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Wisconsin budget balance now projected at $3.8B

The surplus is nearly $2.9B more than projected just last year

Wisconsin state capitol
A file photo of the state Capitol Building’s rotunda. Joseph (CC-BY-NC-SA)

The state of Wisconsin’s financial picture got even brighter Tuesday when the Legislature’s nonpartisan budget office projected state tax revenue would grow by billions more than expected.

The nonpartisan Legislative Fiscal Bureau told lawmakers that the two-year budget’s general fund was now projected to end with a balance of more than $3.8 billion. That’s nearly $2.9 billion more than the office estimated last year.

Fiscal Bureau Director Bob Lang told lawmakers $2.5 billion of that increase was due to higher-than-expected revenue from Wisconsin’s income, sales and corporate taxes.

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The $3.8 billion balance is projected for the final day of the state’s current two-year budget on Jun. 30, 2023. Notably, it does not include an additional $1.7 billion in Wisconsin’s rainy-day fund.

Wisconsin’s budget was already projected to be in relatively strong shape even before the latest budget numbers, all but ensuring that the surplus would fuel ideas for increased spending or tax cuts during the upcoming campaign for governor.

In a written statement, Gov. Tony Evers celebrated the latest news, saying he was “proud of our efforts to make smart decisions with taxpayer dollars.” While he did not offer specifics, Evers also said he wanted to spend at least some of the funds this year.

“At the end of the day, I know folks and families are facing rising costs at the checkout line and businesses are facing challenges getting resources and supplies,” Evers said. “Wisconsinites need help making ends meet and can’t wait until the next biennial budget — they need relief now.”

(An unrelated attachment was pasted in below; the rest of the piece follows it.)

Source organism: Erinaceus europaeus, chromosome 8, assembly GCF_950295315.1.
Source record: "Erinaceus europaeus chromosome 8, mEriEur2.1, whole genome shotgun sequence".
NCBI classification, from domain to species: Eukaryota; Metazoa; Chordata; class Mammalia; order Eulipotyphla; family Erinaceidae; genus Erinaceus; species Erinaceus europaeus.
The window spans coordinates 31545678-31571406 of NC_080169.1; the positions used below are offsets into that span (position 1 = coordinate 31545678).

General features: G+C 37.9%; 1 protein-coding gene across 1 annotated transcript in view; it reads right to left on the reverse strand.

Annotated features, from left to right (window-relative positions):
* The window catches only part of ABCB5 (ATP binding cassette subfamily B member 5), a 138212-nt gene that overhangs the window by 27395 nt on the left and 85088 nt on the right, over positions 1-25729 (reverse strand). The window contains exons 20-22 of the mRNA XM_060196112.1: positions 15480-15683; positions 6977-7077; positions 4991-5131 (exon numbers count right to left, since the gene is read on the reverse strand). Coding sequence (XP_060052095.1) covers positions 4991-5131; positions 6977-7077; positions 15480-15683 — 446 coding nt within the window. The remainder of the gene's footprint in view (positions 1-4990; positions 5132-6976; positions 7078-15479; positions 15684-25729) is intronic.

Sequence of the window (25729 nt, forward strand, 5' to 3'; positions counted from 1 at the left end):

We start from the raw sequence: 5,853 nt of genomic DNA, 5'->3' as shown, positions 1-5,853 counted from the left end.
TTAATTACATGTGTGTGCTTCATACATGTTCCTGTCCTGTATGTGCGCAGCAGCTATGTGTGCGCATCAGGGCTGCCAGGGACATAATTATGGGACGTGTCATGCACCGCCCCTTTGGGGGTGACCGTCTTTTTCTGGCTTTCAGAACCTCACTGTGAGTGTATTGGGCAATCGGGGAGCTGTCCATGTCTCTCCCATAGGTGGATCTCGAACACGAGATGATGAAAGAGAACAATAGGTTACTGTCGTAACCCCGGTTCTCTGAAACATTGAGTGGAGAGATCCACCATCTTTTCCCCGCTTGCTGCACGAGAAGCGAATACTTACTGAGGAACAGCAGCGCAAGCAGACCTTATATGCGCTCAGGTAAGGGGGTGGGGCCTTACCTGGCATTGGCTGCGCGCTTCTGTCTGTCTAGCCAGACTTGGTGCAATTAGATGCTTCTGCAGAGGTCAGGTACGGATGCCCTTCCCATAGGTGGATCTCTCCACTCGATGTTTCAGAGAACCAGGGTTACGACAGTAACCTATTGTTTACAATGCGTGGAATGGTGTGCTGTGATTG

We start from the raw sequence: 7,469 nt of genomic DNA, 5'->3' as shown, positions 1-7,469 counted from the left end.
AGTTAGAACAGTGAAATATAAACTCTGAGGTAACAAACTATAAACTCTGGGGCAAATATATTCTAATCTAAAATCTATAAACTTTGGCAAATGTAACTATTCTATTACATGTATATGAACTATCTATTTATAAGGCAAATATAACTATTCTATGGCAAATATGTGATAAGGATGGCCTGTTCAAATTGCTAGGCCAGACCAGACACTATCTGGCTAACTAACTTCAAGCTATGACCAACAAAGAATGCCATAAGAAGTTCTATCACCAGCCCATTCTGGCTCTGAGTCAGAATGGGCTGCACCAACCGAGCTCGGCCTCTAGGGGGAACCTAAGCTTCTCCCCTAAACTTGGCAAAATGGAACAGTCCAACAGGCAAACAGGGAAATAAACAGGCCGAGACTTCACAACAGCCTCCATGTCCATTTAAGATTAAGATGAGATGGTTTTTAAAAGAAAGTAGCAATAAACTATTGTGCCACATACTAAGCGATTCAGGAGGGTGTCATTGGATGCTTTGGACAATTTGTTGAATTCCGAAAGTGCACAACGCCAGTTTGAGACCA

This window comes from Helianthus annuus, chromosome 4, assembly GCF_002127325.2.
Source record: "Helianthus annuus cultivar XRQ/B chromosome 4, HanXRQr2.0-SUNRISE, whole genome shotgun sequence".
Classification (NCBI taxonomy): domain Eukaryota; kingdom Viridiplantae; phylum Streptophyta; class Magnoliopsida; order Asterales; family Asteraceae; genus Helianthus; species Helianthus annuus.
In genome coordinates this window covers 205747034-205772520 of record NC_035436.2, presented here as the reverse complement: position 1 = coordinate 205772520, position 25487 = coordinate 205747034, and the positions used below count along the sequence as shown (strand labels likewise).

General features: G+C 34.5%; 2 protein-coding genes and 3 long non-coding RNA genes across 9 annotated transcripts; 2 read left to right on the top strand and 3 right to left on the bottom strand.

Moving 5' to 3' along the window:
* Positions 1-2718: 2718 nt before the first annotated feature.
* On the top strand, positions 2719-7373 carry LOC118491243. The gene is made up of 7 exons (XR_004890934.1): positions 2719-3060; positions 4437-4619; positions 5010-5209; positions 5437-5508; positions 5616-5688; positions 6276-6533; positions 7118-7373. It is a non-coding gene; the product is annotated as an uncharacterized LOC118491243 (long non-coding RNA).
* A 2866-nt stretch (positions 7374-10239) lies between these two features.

But Senate Majority Leader Devin LeMahieu, R-Oostburg, issued his own statement declaring that Republicans would leave the projected surplus untouched this year.

“We will not be foolish with these tax dollars by spending them into the future,” LeMahieu said. “Rather, we will focus on further tax relief in the next budget.”

In previous years, when Republicans controlled the Legislature and the governor’s office, they used budget projections to call for and quickly pass tax cuts. Sen. Chris Larson, D-Milwaukee, suggested the politics of Evers’ reelection campaign was behind the GOP decision to sit on the money.

“Republicans are signaling they won’t use this surplus to cut taxes, because they’re worried it might help Governor Evers in an election year,” Larson said in a tweet.

Evers signed a Republican-authored $2 billion tax cut as part of the current budget.

Outside groups were quick to offer their own ideas for the funds. The group Main Street Wisconsin, an ally of the governor’s, said the money should be used to help small businesses and families with child care expenses. The group also called for using the funds to expand BadgerCare.

“The time to use a ‘rainy day fund’ is when it is raining,” read a statement from Main Street Wisconsin. “It is pouring and these steps could help Wisconsin bounce back and set a firmer footing for the future.”

The conservative Institute for Reforming Government put out its own statement moments later calling on using the funds to eliminate Wisconsin’s income tax entirely.

“The state’s massive surplus is further reasoning to eliminate the state’s income tax,” said group president CJ Szafir. “This would be a massive tax cut for the middle class and small businesses and make Wisconsin the best in the Midwest for job growth and to raise a family.”

If GOP lawmakers and Evers don’t agree on any ideas for spending the budget balance now, whoever wins the 2022 governor’s race will likely steer the decision.

Former Republican Lt. Gov. Rebecca Kleefisch issued a statement saying she wants to use the money to deliver “massive tax reform.”

“Wisconsinites created this surplus,” Kleefisch said. “Time to give this money back to the people who overpaid government.”

Kleefisch faces a likely GOP primary for governor against former U.S. Senate candidate Kevin Nicholson. The winner will take on Evers in November.